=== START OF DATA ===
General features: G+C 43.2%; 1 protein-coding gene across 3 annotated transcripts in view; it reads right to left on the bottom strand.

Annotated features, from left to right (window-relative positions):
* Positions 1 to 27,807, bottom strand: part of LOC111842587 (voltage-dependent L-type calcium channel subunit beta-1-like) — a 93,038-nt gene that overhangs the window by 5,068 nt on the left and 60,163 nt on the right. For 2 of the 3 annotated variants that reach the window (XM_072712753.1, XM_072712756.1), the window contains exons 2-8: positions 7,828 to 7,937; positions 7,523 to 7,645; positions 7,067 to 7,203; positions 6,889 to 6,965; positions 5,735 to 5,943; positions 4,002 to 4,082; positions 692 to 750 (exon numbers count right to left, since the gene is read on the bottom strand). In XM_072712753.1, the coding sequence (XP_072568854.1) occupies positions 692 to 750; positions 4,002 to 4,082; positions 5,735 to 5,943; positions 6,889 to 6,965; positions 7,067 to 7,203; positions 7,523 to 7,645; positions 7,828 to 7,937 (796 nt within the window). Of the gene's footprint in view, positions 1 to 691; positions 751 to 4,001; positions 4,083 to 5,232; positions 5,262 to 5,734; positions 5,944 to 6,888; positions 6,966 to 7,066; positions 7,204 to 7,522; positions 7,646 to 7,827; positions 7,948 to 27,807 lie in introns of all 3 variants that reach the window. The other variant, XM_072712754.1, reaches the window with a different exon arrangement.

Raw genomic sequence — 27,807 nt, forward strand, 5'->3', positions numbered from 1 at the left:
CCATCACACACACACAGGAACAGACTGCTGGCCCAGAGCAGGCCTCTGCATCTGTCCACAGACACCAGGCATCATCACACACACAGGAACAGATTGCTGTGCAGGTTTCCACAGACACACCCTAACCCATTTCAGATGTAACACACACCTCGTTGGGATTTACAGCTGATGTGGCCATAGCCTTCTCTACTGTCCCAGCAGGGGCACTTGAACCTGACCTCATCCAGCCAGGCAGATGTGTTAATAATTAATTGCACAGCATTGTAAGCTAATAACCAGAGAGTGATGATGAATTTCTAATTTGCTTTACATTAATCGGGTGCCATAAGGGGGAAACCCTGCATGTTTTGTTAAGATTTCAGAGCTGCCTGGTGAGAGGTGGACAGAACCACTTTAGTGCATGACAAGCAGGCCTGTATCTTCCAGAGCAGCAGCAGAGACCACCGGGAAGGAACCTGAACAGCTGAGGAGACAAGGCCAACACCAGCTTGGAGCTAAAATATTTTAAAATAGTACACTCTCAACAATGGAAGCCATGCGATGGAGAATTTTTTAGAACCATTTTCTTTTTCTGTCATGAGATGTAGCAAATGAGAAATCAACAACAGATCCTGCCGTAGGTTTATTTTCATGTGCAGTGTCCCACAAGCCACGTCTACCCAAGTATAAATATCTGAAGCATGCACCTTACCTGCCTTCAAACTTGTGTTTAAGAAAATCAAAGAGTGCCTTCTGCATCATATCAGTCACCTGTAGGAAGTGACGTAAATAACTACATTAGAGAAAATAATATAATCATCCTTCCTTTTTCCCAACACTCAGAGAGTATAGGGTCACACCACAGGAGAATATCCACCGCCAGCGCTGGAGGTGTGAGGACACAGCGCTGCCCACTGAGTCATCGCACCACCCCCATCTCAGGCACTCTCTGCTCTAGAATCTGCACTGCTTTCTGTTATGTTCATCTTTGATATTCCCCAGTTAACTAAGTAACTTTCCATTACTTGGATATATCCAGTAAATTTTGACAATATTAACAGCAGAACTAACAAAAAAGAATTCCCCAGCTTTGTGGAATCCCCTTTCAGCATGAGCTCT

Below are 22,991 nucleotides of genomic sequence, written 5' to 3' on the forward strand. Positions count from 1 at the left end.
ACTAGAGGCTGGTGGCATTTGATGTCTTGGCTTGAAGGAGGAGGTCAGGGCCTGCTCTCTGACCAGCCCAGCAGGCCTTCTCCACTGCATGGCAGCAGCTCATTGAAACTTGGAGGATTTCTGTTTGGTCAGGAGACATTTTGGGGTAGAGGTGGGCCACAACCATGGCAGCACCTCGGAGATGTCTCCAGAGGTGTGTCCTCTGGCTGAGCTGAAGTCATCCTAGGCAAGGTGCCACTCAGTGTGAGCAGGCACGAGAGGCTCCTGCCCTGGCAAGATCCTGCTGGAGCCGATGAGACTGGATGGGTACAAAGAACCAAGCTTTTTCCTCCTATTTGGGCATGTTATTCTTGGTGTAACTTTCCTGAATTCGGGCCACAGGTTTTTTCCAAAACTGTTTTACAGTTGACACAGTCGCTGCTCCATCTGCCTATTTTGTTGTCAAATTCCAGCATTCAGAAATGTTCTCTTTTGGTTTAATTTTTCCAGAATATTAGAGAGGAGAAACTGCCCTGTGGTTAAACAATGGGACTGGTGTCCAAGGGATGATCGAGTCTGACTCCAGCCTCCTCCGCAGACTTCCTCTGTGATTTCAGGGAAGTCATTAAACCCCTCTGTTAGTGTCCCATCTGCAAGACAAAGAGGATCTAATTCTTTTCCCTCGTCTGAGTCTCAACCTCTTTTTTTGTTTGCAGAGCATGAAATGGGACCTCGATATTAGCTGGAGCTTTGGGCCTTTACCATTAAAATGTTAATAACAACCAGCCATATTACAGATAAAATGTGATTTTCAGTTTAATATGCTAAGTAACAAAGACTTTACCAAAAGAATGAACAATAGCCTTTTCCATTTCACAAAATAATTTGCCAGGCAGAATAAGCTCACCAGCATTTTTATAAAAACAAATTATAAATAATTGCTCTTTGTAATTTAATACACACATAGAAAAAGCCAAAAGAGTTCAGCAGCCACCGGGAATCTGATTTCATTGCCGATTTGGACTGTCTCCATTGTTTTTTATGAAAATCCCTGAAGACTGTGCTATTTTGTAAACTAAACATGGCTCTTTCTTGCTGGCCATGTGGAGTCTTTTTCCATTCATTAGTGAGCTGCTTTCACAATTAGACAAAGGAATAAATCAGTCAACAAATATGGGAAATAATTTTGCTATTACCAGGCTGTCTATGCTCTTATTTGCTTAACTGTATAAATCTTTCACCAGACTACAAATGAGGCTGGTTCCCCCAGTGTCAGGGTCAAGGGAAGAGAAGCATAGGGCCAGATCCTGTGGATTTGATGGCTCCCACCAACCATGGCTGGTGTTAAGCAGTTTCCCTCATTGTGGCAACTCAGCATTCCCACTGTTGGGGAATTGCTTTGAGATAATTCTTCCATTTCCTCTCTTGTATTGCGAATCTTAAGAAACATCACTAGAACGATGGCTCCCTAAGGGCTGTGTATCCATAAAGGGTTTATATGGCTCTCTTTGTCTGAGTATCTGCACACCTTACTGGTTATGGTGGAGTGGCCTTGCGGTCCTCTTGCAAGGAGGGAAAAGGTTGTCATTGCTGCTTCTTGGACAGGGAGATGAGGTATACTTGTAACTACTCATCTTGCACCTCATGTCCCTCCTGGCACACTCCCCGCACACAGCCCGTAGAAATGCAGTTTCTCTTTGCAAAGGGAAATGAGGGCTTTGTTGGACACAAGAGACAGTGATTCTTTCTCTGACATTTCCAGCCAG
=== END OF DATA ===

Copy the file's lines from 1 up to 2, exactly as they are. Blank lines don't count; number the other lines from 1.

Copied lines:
General features: G+C 43.2%; 1 protein-coding gene across 3 annotated transcripts in view; it reads right to left on the bottom strand.

Annotated features, from left to right (window-relative positions):